Private Equity in Ophthalmology: An Explainer
There’s a saying that trends come back around every twenty years or so. That seems to be the case with fashion, but there’s another type of trend that’s coming around again—and it will affect a lot more than what you wear. It’s private equity investment in ophthalmology practices, and like a boat returning to harbor, it’s back. (Learn more about financial trends here!)
What’s Done is Done: Private Equity’s Past
If you’re well into your career, you might remember the private equity boom and bust of the 1990s. But if you’re on the younger side, you won’t—so here’s some quick background:
Ophthalmology and private equity (PE) have a rocky history. In the 1990s, a new wave of practice consolidation coupled with a skyrocketing economy caused PE investment in ophthalmology practices to surge. Unfortunately, a lot of the ventures failed.
Why? Many of the purchases were all stock and no cash (in other words, high risk). Many were underfunded, and minority ownership led to a lack of effective operational control, says Gary Markowitz, MD, who spoke about PE at AAO 2017. A late 1990s economic downturn, plus poor management decisions, led to poor returns for equity partners and physician partners. As a result, PE interest dried up.
What’s Old is New Again
Market forces are once again moving private equity to invest in ophthalmology practices, but today’s PE transactions are different from those taking place in the ’90s. “There are many more companies, and they have much more financing behind them than back in the ’90s,” says attorney Mark Abruzzo, another presenter at AAO 2017.
Some experts feel PE investment in ophthalmology is here to stay, while others take a different view. “I don’t like business and medicine and I never did,” says Abruzzo. He favors the physician-owned, physician-led models. Doctors consolidate on their own rather than allowing themselves to be acquired by a big business. But that approach takes a lot of capital that a lot of folks don’t have, so PE may be the answer.
Keep in mind that private equity partnerships can be very expensive and emotionally draining to unwind. They’re not for every physician or practice, and they require careful planning. But if your interested in learning more, get to know the lingo.
Private Equity: Key Terms to Know
Dissenter Shareholder’s Rights
It varies by state, but this legislation effectively allows a shareholder to say “I don’t want to do the deal. Buy me out at fair market value.” It gives physician partners an easy out if they don’t want to be part of a merger or acquisition.
A comprehensive review a buyer or seller conducts to evaluate a merger or acquisition. PE firms sometimes to try to manage the due diligence process for the target practice, says attorney Caroline Patterson, who also co-conducted the AAO session with Abruzzo. Be careful, she warns. It’s going to be tempting hand off due diligence because your staff is stretched, but you need to monitor the process. Be sure to talk to practices that have been purchased, and not necessarily the ones the PE firm has given as references, recommends Abruzzo. In some cases, investors have incentivized doctors from previously purchased practices to provide good reviews, he notes.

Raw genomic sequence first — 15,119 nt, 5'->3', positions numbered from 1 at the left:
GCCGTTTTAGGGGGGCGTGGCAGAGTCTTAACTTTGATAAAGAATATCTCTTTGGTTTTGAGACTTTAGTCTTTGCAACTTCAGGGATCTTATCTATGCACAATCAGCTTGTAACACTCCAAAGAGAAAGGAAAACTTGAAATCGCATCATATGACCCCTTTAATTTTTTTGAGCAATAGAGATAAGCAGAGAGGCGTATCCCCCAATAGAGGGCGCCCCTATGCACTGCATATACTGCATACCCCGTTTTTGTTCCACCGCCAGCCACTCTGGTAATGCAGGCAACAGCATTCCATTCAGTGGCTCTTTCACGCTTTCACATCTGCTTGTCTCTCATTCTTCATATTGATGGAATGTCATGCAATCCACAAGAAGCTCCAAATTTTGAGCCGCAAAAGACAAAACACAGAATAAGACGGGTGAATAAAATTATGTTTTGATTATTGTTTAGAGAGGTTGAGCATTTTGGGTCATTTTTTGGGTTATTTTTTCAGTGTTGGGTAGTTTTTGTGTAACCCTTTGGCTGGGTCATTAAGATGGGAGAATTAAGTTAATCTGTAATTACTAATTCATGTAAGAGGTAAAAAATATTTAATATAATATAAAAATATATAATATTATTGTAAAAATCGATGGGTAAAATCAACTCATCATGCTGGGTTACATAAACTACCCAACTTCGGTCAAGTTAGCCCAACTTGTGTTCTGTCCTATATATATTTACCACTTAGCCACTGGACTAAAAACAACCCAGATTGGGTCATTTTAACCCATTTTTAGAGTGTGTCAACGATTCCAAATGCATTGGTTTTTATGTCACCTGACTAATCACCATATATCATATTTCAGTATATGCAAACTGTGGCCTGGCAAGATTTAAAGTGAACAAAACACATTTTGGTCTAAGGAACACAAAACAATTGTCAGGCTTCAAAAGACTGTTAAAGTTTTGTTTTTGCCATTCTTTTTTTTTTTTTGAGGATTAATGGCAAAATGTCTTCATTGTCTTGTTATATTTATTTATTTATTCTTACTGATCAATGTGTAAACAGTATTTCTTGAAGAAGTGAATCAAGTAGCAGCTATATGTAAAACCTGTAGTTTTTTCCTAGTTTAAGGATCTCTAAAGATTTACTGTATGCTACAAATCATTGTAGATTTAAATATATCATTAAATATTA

Short for Earnings Before Interest, Depreciation, Taxes, and Amortization, this is the basis for the price a PE firm will pay for a practice. Practices are valued at a multiple of EBITDA, and that multiple is negotiated. Most PE firms are paying a 5-6x multiple of EBITDA, notes Abruzzo. A higher multiple sounds better, but those agreements are often structured differently so you essentially end up in the same place as the 5-6x deals, he explains. If your operating expenses include physician compensation, PE firms will pull that amount out for valuation purposes. This is called “normalized EBIDTA.”
Letter of Intent
Known as an LOI, this document outlines the terms of a deal. Conduct your due diligence before signing an LOI, Patterson advises, and make sure your LOI accurately represents your verbal agreements. Abruzzo gives an example about one firm that verbalized a 5-year employment term, but the LOI listed ten years.
A no-shop agreement is typically part of an LOI. It prohibits the buyer or seller from soliciting an offer from outside parties. A PE firm will likely require a no-shop agreement because shopping the deal to other investors drives the purchase price up, says Patterson. Most ask for a 90-day no-shop period, she adds.
This is an attractive “prime player” that a PE firm can build around, adding additional acquisitions. Abruzzo uses a sports analogy to further explain: It’s similar to when a team signs a superstar player to a high-dollar contract, and then brings in additional, supporting players to complete the team.
Employment non-competes are a standard part of physician employment agreements. But sale non-competes are a little bit different. They still protect the purchaser’s interests by preventing a seller from leaving and entering into competition. However, courts are much stricter when enforcing non-competes entered into in connection with the sale of a business. “It’s very different if you take a lot of money and agree not to compete,” says Abruzzo.
Want more private equity explanations? Stay tuned as we dig into opportunities—and the risks.
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